The regulation covers all forms of AI, including machine learning applications and all possible hybrid models. On this AI Act, the European Parliament and the European Commission will now continue negotiations. They are aiming for a final agreement in the fall of 2023, after which member states must start implementing the regulation domestically. Let us hope that AI startups will not be discouraged by this new form of bureaucracy and will continue to invest in innovative applications, such as ChatGPT.
Trend 3: Data governance is becoming the hygiene factor for data-driven work
Last year we signaled that the traditional data warehouse has lost some of its luster. On the one hand, this is due to the fact that new stars have appeared in the firmament, such as a data fabric, a data lakehouse and a data mesh. On the other hand, organizations are still struggling with their data governance. Organizations these days first start experimenting with BI and dashboarding to get users used to all the dashboard and analysis capabilities, only then do they start scaling up, our consultants observe with clients.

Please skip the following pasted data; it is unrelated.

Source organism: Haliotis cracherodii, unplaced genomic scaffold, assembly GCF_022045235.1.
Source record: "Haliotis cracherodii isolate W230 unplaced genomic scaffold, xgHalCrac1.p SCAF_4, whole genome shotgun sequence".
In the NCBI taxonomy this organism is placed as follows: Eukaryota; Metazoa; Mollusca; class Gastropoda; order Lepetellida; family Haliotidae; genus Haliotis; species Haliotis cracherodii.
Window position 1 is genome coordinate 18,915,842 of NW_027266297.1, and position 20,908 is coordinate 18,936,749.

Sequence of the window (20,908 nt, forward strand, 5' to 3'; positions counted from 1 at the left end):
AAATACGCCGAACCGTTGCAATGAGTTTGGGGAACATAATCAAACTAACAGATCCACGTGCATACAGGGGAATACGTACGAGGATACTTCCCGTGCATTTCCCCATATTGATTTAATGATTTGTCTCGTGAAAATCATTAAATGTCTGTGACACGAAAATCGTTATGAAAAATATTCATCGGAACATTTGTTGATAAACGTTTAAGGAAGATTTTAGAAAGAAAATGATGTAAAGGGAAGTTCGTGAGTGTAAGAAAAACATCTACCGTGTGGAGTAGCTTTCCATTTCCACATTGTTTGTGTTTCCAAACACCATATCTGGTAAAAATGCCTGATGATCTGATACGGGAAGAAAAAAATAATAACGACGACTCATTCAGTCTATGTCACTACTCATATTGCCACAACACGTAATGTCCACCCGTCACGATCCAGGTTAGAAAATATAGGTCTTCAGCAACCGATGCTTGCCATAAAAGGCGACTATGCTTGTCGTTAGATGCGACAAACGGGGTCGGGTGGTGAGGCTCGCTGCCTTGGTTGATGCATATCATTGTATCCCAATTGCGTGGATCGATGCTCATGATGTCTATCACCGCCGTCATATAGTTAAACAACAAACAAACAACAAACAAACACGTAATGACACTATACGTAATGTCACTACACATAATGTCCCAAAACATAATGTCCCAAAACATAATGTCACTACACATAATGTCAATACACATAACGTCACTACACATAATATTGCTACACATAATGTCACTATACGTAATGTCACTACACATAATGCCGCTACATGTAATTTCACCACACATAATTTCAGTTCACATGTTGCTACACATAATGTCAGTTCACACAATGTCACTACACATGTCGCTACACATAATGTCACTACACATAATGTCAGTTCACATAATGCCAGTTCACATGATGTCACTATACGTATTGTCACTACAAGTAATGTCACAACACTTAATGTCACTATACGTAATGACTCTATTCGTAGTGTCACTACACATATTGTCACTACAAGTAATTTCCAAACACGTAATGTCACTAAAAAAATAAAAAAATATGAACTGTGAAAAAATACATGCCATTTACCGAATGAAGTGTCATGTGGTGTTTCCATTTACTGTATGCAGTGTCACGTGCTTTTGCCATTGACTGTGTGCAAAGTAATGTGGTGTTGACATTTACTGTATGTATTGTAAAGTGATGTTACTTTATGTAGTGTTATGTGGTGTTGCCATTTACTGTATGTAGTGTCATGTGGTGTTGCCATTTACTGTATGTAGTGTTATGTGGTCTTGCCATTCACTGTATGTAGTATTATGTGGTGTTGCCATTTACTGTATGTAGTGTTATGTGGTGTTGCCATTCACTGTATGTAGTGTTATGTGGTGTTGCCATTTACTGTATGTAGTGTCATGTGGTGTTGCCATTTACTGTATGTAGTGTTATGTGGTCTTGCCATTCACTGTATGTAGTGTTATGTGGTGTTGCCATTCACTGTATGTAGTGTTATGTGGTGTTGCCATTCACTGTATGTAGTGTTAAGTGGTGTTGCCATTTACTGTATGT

DAMA framework remains leading
Intuitively, most managers know that data governance is crucial to achieving success with business intelligence, but applying the total of 11 knowledge fields of the so-called DMBoK model version 2 of The Data Management Association (DAMA), that’s another matter. Which CIO, controller or auditor dares to put his hands fully in the fire for this? Inconsistency of different data sources, incomplete data and failure or inadequate sharing of crucial data between different silos means that many opportunities remain unexploited and current BI programs fail. It also leads to several versions of the of the truth circulating in many organizations instead of just one.